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MPs Publish Report On Assisted Dying/Assisted Suicide

The Health and Social Care Committee has published its report on Assisted Dying/Assisted Suicide (AD/AS)

Committee chair, Steve Brine MP, said he hoped it will – as set out in the original terms of reference – act as a comprehensive basis for future debate in both Houses of Parliament. The cross-party group of MPs say their report is not intended to provide a resolution to the debate but to present a broad body of evidence as a ‘significant and useful resource’ for future debates.

The report covers Parliament and the current law, the Government’s role in the debate, international examples of jurisdictions where AD/AS is available in some form, the involvement of physicians and assessments of eligibility and capacity to give informed consent, and palliative and end-of-life care.

The Committee identified the pursuit of high-quality compassionate end-of-life care as a common theme in the evidence it received. Also important was agency and control for the person dying.

AD/AS is currently being considered in both Jersey and the Isle of Man, and the Committee concludes that the Government should be “actively involved in discussions” on how to approach possible divergence in legislation between jurisdictions.

During the course of its inquiry, the Committee visited Oregon, which became the first US state to legalise the practice, and collected both written and oral evidence from international witnesses. The report concludes that many of the jurisdictions which have legalised AD/AS did so recently, with still much to learn as time passes.

Despite the UK being a world leader in palliative and end-of-life care, the report concludes that access and provision of such care is patchy.

It recommends the Government ensures universal coverage of palliative and end-of-life services, including hospice care at home, and more specialists in palliative care and end-of-life pain relief. The report urges the Government to commit to guaranteeing that support will be provided to any hospices which require funding assistance.

The report also calls for new guidance from the GMC and the BMA to provide clarity to doctors on responding to requests for medical reports for applicants seeking AD/AS abroad.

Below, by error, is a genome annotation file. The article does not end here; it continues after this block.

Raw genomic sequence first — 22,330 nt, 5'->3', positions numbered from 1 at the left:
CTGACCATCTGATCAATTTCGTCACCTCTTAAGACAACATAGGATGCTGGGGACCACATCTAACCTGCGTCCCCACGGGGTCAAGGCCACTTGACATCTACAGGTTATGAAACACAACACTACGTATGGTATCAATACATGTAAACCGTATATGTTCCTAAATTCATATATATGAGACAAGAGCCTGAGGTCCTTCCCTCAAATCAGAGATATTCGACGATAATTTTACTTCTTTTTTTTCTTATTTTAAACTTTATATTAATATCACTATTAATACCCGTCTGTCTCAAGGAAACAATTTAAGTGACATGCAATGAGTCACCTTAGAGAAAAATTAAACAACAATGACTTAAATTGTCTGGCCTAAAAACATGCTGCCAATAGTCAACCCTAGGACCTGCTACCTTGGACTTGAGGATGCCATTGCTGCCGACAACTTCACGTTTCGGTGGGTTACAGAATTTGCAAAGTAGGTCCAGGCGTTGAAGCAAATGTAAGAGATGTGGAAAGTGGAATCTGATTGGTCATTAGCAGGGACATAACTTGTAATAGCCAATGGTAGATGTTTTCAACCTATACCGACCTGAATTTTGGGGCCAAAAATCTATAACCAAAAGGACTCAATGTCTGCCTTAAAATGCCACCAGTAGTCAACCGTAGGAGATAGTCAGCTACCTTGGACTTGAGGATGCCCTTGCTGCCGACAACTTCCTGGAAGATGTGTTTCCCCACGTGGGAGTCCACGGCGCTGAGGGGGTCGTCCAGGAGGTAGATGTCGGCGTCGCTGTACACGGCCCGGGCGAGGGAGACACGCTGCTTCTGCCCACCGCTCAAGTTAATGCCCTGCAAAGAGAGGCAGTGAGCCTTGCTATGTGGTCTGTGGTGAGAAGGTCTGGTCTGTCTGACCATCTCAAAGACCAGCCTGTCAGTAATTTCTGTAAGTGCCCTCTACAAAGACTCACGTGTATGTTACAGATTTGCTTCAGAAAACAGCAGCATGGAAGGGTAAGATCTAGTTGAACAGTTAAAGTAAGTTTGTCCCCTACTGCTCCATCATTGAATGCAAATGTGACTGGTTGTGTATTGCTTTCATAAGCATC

More than 68,000 responses were made by members of the public through an online form, with more than 380 pieces of written evidence submitted to the inquiry since its launch in December 2022. MPs express gratitude to each organisation and each member of the public who contributed to the inquiry, including those taking part in roundtable events.

Chair of the Health and Social Care Committee Steve Brine MP said:
“The inquiry on assisted dying and assisted suicide raised the most complex issues that we as a committee have faced, with strong feelings and opinions in the evidence we heard.

“We intend the information and testimony we present in our report today to have a lasting legacy and, as we set out in the initial terms of reference, be a significant and useful resource for future debates on the issue. That could still be during this Parliament of course or after the next General Election.

“We’re particularly grateful to those who shared very difficult personal stories. The accounts were enormously helpful to us as we considered the issues involved and I’d like to put my thanks on record.”

Chief Executive of St Christopher’s of the global hospice movement Helen Simmons, said:
“We welcome the publication of this report which captures the diverse range of views on Assisted Dying and its significant implications for society, policy makers, health systems, and hospices.

“We continue to call for an informed wide-reaching debate and encourage policy makers to listen to the views of the public and professionals.

“At St Christopher’s we have already begun this work through a series of discussions and workshops with the public, staff and volunteers.

“Many of the conclusions and recommendations in this report are aligned with our initial findings however our discussions have also raised new perspectives such as how inequalities and personal experience shapes people’s views.

We’re excited to share these findings in the coming months.

 

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